To the east where nature speaks

by Ervinna Hon , Sep 15, 2003 | Destinations: Malaysia / Kelantan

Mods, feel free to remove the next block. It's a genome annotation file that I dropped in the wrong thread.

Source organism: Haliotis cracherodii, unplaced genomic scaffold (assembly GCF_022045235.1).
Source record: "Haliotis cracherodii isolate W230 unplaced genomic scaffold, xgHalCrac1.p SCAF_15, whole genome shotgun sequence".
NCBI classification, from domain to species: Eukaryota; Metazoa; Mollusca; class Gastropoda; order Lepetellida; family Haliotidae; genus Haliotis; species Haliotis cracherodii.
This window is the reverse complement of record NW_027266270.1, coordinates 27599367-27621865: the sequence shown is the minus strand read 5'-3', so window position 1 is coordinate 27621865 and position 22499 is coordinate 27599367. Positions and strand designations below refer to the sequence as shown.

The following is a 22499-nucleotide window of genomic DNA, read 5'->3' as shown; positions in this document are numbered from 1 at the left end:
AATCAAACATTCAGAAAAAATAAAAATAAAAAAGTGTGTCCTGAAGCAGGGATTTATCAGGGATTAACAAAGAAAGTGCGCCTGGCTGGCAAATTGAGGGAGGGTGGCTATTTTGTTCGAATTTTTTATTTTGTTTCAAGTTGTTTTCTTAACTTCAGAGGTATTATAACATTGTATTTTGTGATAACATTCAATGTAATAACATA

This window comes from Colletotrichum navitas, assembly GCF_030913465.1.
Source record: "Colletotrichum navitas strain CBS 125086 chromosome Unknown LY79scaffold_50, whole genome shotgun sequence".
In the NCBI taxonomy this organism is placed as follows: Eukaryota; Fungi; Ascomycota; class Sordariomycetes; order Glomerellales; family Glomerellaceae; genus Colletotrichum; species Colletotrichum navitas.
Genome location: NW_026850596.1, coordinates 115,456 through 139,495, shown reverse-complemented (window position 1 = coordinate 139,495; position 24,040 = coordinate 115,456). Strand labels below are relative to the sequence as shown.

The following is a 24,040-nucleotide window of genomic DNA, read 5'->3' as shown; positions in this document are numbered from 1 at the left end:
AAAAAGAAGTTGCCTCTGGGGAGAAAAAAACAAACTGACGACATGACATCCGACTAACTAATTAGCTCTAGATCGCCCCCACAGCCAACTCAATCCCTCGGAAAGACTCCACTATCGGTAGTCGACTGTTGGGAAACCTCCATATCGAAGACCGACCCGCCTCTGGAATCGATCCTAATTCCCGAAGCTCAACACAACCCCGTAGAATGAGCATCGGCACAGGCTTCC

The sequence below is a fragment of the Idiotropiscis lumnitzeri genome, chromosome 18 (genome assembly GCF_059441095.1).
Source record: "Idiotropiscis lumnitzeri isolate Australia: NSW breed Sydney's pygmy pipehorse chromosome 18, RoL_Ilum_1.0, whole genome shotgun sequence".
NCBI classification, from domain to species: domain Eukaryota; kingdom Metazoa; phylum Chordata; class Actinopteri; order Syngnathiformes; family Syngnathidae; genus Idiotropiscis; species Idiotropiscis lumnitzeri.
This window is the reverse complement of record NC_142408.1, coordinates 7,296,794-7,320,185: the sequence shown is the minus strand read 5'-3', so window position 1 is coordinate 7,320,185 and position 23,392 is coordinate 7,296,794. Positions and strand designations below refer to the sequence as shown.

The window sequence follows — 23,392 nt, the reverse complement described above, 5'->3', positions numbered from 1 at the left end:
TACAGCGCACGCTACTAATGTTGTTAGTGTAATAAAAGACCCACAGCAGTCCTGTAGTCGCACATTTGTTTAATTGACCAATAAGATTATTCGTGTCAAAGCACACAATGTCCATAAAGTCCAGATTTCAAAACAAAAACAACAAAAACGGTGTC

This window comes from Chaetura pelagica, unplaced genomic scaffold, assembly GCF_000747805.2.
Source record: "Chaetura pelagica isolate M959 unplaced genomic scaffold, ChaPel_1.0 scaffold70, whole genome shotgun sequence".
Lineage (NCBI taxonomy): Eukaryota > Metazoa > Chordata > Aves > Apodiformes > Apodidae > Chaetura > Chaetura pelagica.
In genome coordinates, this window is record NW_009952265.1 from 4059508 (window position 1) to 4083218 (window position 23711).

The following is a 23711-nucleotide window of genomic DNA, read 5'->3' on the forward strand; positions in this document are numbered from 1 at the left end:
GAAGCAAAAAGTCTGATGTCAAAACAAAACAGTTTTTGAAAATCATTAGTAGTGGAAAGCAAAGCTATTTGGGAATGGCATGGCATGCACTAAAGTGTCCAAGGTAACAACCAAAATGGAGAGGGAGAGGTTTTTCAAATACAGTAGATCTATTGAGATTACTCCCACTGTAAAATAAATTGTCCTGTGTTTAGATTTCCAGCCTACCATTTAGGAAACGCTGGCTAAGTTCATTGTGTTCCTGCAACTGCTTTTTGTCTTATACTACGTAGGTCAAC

He holds up his two roughly lined palms. Dark skin wrinkled beneath his murmuring mouth, deep in concentration chanting prayers of safety. We barely know him but reckon he should be one of the elderly local folks of Dabong, a small town on the river at Kelantan. A prayer chanted in Malay language biding us a safe journey to the foliage of the east. Four modes of transport had led us here. Five hours car ride from Kuala Lumpur by car to Gua Musang, two hours train ride to Dabong, a five minutes river crossing by 'sampan' and four wheels drive to the Mount Stong resort. A pinch of night doze of crows shrieking to their maximum vocal code, rain oozing down on me from the old roof crevices, a well-cemented bed and pungent smell from 'durian' loaded sack at the train station gave the journey a pleasant memory of the unpleasant. It did not bother me too much when I focused on the wild thing waiting. But the eye bags however insisted to reveal the next day. The view of the South East Asia possibly highest waterfall at 270m could be seen from the road after crossing the muddy Galas river by local sampan. 120 meters wide, it appeared small from the distance. Mountain ghosts started to lead way to the trail leading to the fall, heading for Jelawang base camp. The trail was clear to even get lost, not steep and relatively easy. An hour half hike led us there, a well-maintained site but loaded with campers giving city life a break on the weekends. Getting more graceful with pitching up tents for the night than ever, I was done in no time and quickly staggered along the uneven ground to check out the view. From the waterfall top, the root of the fall was totally not viewable. Only scenery that caught the eyes was fluffy white clouds towering over Dabong. More mountains unknown to me at the far end and campers busy pitching up the tents on both sides. While Mountain ghosts taking their time to prepare dinner, the lazy bums as usual hang out loose. Literally taking our time mesmerizing the image of a sunset. Mountain ghosts has seen it numerous of times, leaving us with not much of a guilt after being chased out from the kitchen - apparently not much of a help. The mist slowly sets in, enchanting the jungle on both sides almost immediately. The big millipede that I'd came across earlier on had sneaked into its safe home somewhere in the wild I'm almost sure. Dinner ended with a roar of rain, giving us no choice but to say good night. An independence day celebration of just the sound of rain dripping on the tents and its tenants soundly asleep. Mountain ghosts gladly took us for a Sunday morning walk as they would have defined it with a grin. A three hours hike to Gunung (Mount) Stong, standing at 1422 meters. A muddy trail stretched before us from the base camp, wet and damp from rainfall the night before. We passed by a bamboo world where fallen bamboo gave a narrow opening to squeeze through. Rocky terrain followed next with a slight upper body workout at certain part. Towards the near end of the hike, the terrain got steeper drenching me with sweat I thought I would need a wiper for my eyes. Not surprisingly all mountain ghosts appeared singing happily, showing their uninitiated physical fitness. There on top of Gunung Stong, Gunung Ayam (Chicken) could be seen, just next to Stong in Dabong Forest Reserve. Mountain she-ghost had said the jungle forests there are interesting. Elusive wildlife such as elephants foot print and tigers has been seen. Coffee aroma enriched the fresh mountain air as we took our time over a cup of coffee with ground peanuts. Admiring once again how beautiful nature can be. The peak of Gunung Stong is a huge solitary rock that looks like a fish. Carving its name as Gua Ikan (Fish Cave), the only existing feature that actually makes Mount Stong stands out. On the way down, we stopped by a baby fall where 'Oh ye Oh' was. A solid branch dangling from few meters on top that one can swing to and forth. This is definitely the place to train for Tarzan wannabes. When we got back to Jelawang base camp, nothing felt more rejuvenating than a waterfall shower at one of the waterfall further up. Scrubbed off the dirt and dived in the pool! As good as a day at spa could feel! Jelawang skyline in the early dawn was of a spectrum reflection. A photographic representation of mix-colours with overflowing clouds beneath, hovering on the horizon. Letting a sense of tranquillity flowing pass like the peaceful flowing water. A satisfied emotion embedded just before leaving Jelawang and catching the train back to Gua Musang.